PHOENIX – An MMA event at Celebrity Theatre is not unusual. Pairing that competition with a cannabis expo is.
That was the case Saturday when promoter RUF 44 hosted “RUF, Puff & Rumble, the first time the two industries have collided in the Valley.
Marijuana and sports have often had a precarious relationship. Within combat fighting, various state commissions have looked down on the plant in years past, handing out suspensions of up to five years for repeated positive tests of THC, the psychoactive property within marijuana. Times have changed however, as the Arizona State Boxing & MMA commission adopted the UFC model of testing, allowing fighters to consume marijuana freely until fight day, making more events like RUF 44 possible.
Dr. Joel Lopez, the CEO and Founder of RUF Nation, first thought of teaming MMA and marijuana two years ago but his vision finally came into fruition once Trap Culture Promotions, a local organization promoting cannabis-related events, reached out to Lopez. From there, the two sides met and turned what was once an idea into a reality.
“So I went to their office. First we passed around a good smoke. Alright, what’s up? And they’re like, `We got an idea,’” Lopez said. “This is what we do. We go to social events, mainstream events, and we provide an event itself. They go to like arcades and just provide full consumption areas. I’m like, what? Holy crap. I got it: RUF, Puff & Rumble.”
Recreational cannabis was legalized in Arizona after voters in November passed the Smart and Safe Act, or Proposition 207, legalizing marijuana use for people 21 and older.
Although the event with MMA was two months in the making once the logistics were laid out, RUF 44 still was one of the most attended events in the promotion’s history, receiving massive support from fans and vendors alike.
“And the feedback we got from the vendors from the people, people coming in from Tucson, Las Vegas, California … they were like, `This is gonna blow up,’” Lopez said.
And so it did as dozens of vendors gathered under the Arizona sun to showcase their line of products ranging from clothing apparel to glassware to even CBD merchandise for pets. Organizers hoped the event would allow the rapidly growing industry to gain more social awareness and acceptance.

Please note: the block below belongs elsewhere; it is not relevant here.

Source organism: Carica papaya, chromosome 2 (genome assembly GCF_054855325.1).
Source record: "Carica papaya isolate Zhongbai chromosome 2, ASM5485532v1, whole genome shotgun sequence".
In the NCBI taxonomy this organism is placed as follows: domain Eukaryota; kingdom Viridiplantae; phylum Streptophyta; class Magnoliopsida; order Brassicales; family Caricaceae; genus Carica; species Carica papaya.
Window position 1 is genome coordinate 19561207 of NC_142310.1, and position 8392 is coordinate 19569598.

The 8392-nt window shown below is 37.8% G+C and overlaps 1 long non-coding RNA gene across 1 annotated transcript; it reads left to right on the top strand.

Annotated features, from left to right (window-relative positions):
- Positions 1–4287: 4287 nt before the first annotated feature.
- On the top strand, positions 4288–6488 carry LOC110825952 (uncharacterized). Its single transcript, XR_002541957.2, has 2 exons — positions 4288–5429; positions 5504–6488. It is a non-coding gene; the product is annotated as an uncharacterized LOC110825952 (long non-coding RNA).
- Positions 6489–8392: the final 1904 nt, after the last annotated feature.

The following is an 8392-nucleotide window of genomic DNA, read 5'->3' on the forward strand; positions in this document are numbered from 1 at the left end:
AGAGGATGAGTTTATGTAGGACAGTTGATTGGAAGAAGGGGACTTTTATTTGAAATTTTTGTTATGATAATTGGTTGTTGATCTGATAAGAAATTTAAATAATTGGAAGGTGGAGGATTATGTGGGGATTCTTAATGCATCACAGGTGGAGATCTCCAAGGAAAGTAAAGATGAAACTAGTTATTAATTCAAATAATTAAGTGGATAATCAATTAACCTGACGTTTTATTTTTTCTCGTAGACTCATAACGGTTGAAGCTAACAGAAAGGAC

But for some, like Coltyn Turner and Rita Valenzuela, it was a chance to combat the war on prescription drug use and find more healthy alternatives for healing.
“I started when I was 14,” Turner said. “And I’ve been in remission using cannabis for my Crohn’s disease since 2014. And it’s been a crazy journey and there’s just a lot of people that can benefit from cannabis.”
Valenzuela, a nurse, started making cannabis oils and creams in response to trauma she sustained from a car accident a few years back, citing the hypocrisy that medical professionals exhibit with the push of prescriptions.
“Nurses don’t even use the s— they’re prescribing,” Valenzuela said.
This hits home for Lopez, the RUF Nation CEO, as he is a semi-retired psychotherapist who said he consumes the product to combat back pain. However, his first exposure to the plant came at an early age as his great grandmother used cannabis as a healing product, rubbing it into the aches and pains of her clients, giving Lopez a medicine-first perspective from the start.
“It was more for me, medicine always. As I became more aware of what it was and what it was not, I became more comfortable with it. And in my late 40s, I started to use it,” Lopez said.
The change of heart has helped Lopez reconnect with his son, Nathan, who is also in the cannabis industry. They see it as a way to connect to their past.
“It’s almost like going back to our native roots, you know, before smoke and tobacco would bring people together,” Lopez said, “And the same thing, we share the smoke together. And we talk about everything. And it definitely has brought us a lot closer, because I understood what (Nathan) was trying to tell me this whole time. And it was me that was close-minded.”
Aside from the personal reasons, Lopez feels it is time for more people to step forward about cannabis use and awareness, seeing it as only beneficial for fighters and other athletes.
“I think that it is a tremendous idea. I don’t think that it should be treated as a performance enhancing drug like it is in most sports. It really is a medicine that will help the effects of concussions,” Turner said. “Imagine how much better it would be for athletes that are undergoing a lot of physical stress and damage. There’s so much that cannabis can heal from that.”
Lopez has seen substance restrictions loosen though, as he estimates 90% of fighters use a form of cannabis to medicate.
“They go hand in hand. And that’s why we’re able to capture that culture and bring more awareness to what we’re doing,” Lopez said. “(We need) more backing from experts and professionals, who are courageous enough to say something about it, and not be afraid to lose their job over it.”
Lopez and RUF Nation hope to capture the culture once again as the promotion is planning an even bigger RUF, Puff & Rumble event on Dec. 12 at Celebrity Theatre.